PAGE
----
How common is pyromania? This is a difficult question because acts of pyromania are included in arson statistics reported by law enforcement agencies. So, to find cases of pyromania, forensic psychiatrists must evaluate arson case reports and examine arsonists who are imprisoned or in psychiatric hospitals.
Psychiatrist Nina Lindberg and her colleagues in Finland reviewed 20 years of medical records and psychiatric evaluations of 600 male arsonists. Most of the arsonists had mental disorders, including personality disorders, psychoses and mental retardation. About 68 percent of them had been drunk when they set their fires. The researchers separated the group into criminal arsonists and pure arsonists (those with no other criminal activity) because true pyromaniacs would likely be pure arsonists. Upon applying the DSM-IV criteria for pyromania, the researchers found that only 12 of the 600 met the criteria. However, nine of that 12 had admitted to being drunk when they set fires (they mentioned that the tension and arousal that they felt before fire-setting was increased by drinking alcohol). Therefore, Lindberg and colleagues concluded that less than 2 percent of arson and fire-setting behavior was actually due to pyromania [source: Lindberg].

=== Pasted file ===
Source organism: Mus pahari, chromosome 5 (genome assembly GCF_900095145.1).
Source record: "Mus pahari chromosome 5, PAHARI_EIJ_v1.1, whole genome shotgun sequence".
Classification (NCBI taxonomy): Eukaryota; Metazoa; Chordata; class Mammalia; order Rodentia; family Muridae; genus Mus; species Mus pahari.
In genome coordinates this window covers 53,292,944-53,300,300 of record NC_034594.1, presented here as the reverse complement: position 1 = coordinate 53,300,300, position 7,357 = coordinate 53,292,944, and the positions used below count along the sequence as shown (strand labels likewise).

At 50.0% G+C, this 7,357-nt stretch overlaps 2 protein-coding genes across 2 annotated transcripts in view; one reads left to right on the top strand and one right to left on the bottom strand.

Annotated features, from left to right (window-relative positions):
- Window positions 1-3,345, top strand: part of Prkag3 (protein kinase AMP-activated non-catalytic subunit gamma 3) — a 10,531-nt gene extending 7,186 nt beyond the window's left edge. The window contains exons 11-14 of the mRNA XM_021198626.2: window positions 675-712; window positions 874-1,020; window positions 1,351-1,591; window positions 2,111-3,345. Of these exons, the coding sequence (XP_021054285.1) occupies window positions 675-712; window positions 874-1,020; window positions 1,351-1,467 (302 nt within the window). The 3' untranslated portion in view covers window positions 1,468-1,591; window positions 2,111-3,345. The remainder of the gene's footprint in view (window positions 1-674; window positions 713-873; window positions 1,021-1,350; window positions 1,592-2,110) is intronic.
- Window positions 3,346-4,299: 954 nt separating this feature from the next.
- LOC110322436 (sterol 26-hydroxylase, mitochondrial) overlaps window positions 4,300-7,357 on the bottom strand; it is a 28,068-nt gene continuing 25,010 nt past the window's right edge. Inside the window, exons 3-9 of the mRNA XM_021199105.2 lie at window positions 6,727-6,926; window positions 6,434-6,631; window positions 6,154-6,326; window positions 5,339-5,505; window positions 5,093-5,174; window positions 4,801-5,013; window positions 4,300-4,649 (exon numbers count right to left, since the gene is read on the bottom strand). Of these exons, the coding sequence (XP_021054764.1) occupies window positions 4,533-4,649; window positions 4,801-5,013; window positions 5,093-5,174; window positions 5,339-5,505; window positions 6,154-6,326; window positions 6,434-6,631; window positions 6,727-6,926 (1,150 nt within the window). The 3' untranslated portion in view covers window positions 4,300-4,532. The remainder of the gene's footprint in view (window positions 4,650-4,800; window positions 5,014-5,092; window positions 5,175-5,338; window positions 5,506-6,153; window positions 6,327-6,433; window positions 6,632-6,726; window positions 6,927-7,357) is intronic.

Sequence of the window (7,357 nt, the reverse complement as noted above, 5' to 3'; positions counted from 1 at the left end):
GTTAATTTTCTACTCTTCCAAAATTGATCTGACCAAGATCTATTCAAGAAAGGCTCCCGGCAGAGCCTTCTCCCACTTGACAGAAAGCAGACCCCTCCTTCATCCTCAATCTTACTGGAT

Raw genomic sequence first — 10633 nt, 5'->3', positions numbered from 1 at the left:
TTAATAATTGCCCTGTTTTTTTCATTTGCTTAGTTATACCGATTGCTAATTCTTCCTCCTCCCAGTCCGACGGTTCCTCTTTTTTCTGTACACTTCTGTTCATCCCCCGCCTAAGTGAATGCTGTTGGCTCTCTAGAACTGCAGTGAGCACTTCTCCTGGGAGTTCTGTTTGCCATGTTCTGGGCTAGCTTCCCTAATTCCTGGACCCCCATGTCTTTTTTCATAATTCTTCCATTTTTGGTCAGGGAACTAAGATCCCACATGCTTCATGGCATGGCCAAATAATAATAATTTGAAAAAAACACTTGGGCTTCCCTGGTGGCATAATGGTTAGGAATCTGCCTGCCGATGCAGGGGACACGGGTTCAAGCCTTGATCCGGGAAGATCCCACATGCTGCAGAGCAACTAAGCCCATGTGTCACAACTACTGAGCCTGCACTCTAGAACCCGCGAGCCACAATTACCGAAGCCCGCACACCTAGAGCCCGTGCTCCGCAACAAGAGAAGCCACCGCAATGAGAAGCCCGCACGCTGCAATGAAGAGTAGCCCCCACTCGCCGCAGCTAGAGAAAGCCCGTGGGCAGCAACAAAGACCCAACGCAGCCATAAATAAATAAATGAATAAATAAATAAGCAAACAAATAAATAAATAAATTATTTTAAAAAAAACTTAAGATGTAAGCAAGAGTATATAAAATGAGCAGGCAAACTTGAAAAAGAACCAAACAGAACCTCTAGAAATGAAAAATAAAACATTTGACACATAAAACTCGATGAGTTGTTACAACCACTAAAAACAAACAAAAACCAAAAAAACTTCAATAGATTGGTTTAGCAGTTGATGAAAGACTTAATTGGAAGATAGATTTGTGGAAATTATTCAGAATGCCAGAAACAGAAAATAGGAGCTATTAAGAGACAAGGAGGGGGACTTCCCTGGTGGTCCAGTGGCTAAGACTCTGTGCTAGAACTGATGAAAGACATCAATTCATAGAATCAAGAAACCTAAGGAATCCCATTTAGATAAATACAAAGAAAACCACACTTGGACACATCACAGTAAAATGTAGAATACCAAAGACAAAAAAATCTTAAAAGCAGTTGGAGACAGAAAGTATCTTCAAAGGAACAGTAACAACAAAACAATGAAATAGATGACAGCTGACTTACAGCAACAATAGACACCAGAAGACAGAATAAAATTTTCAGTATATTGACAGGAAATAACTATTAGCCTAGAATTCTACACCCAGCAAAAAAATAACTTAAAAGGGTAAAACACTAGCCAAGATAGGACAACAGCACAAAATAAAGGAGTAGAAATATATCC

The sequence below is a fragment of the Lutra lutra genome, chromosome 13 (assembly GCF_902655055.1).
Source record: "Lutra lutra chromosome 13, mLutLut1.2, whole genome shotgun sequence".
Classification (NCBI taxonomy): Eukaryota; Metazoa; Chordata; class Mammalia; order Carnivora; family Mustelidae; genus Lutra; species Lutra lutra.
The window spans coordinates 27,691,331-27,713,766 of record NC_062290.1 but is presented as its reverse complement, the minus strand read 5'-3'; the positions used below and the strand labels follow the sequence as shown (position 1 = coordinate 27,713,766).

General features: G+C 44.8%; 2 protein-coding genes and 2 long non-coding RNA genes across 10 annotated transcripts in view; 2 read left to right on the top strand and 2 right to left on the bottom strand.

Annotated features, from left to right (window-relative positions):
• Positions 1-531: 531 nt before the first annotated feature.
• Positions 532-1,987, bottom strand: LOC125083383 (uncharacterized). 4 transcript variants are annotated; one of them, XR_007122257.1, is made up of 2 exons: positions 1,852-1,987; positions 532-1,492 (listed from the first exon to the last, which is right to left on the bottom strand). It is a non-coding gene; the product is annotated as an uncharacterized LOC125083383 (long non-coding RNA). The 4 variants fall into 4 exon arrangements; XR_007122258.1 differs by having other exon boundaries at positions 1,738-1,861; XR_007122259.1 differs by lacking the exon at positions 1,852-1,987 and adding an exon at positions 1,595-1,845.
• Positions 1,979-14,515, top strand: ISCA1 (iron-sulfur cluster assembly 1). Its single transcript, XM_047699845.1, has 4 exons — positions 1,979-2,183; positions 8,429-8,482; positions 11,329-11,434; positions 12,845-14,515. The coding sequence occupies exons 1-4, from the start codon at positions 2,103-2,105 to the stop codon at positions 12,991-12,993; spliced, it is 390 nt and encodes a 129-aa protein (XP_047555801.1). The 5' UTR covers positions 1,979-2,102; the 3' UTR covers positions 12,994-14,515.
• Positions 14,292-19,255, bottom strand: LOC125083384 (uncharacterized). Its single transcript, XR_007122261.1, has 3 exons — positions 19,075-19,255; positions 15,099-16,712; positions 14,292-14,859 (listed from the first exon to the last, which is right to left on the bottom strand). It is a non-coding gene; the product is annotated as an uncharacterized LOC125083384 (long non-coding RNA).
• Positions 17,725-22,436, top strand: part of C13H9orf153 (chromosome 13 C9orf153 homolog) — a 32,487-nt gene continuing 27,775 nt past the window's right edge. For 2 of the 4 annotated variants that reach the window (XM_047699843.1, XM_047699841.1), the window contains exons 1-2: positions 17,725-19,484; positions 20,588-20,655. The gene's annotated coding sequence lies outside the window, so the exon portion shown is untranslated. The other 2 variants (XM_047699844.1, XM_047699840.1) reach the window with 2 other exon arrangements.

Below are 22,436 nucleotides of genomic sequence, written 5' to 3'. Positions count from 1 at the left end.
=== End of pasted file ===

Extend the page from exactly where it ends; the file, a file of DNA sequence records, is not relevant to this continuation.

In debunking the myth that most serial arsonists are pyromaniacs, psychologist Rebekah Doley reviewed several pyromania studies and reported that true pyromania is actually quite rare (accounting for less than 1 percent to about 4 percent of arsons) [source: Doley].
So, if pyromania is such a rare disorder, how much do we know about its causes?